We have multiplied our possessions, but reduced our values;
We talk too much, love too seldom and lie too often.
We’ve learned how to make a living but not a life.
We’ve added years to life, not life to years.
We’ve been all the way to the moon and back,
but have trouble crossing the street to meet the new neighbor.
We’ve conquered outer space but not inner space.
We’ve done larger things but not better things,
We’ve cleaned up the air, but polluted the soul.
We’ve split the atom but kept our prejudices whole.
We write more, but learn less.
We plan more but accomplish less.
We learned to rush, but not to wait.
We have higher incomes but lower morals.
We have more food, but less taste,
We build more computers to hold more information,
to produce more copies than ever; but we have less communication.
We have become long on quantity, but short on equality.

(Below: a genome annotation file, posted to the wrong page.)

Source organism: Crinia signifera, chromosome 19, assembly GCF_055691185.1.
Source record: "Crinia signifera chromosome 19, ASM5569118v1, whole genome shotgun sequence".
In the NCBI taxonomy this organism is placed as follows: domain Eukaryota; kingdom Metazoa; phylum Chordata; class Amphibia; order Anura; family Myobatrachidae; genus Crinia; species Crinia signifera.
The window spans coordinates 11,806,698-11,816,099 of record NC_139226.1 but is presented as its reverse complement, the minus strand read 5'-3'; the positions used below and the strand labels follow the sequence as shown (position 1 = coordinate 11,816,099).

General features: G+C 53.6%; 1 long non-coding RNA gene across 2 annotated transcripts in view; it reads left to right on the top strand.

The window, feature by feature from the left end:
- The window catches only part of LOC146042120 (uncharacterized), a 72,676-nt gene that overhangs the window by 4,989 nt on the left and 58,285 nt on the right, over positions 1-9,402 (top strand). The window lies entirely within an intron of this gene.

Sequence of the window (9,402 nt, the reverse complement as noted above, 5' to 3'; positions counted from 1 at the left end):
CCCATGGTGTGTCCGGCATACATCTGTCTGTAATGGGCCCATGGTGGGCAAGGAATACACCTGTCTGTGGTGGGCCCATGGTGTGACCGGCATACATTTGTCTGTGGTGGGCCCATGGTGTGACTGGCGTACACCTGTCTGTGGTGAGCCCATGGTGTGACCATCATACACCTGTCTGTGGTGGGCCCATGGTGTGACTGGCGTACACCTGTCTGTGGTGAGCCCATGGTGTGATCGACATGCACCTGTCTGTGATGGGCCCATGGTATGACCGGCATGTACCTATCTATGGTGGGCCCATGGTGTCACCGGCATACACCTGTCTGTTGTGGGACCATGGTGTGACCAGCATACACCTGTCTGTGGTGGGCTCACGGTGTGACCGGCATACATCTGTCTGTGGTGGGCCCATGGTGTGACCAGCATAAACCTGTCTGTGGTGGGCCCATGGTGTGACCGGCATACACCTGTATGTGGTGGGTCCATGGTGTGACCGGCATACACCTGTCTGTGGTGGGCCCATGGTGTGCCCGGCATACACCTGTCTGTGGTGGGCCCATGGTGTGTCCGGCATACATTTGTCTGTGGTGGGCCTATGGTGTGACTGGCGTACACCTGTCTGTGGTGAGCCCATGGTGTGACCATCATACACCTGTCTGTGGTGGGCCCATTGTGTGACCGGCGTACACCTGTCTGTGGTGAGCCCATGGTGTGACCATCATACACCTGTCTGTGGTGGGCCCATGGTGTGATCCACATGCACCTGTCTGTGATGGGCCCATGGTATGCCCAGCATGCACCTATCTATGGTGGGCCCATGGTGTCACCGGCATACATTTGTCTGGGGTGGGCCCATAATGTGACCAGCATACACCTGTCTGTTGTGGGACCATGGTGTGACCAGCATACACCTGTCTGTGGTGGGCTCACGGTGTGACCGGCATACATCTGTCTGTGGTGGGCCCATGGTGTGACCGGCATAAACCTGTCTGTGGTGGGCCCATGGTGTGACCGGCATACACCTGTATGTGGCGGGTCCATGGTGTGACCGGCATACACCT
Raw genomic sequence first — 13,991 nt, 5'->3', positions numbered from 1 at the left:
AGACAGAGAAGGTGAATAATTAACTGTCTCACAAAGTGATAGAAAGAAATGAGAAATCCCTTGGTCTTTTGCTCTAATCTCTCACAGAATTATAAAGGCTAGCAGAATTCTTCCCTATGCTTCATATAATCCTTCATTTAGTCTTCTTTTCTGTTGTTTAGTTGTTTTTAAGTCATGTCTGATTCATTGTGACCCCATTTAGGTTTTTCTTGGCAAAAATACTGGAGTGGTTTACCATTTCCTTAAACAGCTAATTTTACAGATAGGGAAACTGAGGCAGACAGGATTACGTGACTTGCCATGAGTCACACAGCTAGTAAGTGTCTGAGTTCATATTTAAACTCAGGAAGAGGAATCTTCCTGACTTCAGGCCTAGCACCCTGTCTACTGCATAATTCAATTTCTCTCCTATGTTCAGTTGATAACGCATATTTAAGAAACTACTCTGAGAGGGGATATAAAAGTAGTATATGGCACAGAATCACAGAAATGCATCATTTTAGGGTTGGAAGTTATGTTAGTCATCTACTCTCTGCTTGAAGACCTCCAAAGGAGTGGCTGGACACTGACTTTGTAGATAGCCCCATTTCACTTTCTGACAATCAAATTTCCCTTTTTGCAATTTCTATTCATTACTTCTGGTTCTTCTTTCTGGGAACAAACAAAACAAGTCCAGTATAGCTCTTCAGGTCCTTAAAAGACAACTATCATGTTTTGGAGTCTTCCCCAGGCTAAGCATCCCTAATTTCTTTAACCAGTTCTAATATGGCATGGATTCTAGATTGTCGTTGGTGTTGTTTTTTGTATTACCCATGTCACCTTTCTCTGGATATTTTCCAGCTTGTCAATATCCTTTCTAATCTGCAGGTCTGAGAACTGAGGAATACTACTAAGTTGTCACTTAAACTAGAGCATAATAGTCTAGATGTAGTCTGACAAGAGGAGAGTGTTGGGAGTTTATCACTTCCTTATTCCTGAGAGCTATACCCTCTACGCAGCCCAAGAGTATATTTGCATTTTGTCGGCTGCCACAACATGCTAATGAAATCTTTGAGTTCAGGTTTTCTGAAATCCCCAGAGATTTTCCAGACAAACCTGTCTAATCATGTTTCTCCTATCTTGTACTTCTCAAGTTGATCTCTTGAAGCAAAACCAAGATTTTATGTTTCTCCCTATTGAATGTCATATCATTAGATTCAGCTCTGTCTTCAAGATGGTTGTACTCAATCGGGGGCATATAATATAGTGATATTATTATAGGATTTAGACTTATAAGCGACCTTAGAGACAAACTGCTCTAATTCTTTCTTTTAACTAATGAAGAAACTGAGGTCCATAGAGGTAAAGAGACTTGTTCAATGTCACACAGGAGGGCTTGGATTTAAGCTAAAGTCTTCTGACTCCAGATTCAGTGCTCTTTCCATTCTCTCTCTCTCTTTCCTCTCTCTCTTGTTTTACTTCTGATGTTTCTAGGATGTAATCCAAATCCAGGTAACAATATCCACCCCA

These are times of fast foods and slow digestion;
tall men and short character; steep profits and shallow relationships.
These are the times of world peace, but domestic warfare;
more leisure and less fun; more kinds of food but less nutrition.

These are the days of two incomes but more divorce; of fancier houses, but broken homes.
These are days of quick trips, disposable diapers, throwaway morality,
one night stands; overweight bodies and pills
that do everything from cheer, to quiet, to kill.

These are days in which we can choose to stand up and make a difference
or pretend that we never heard these cries at all.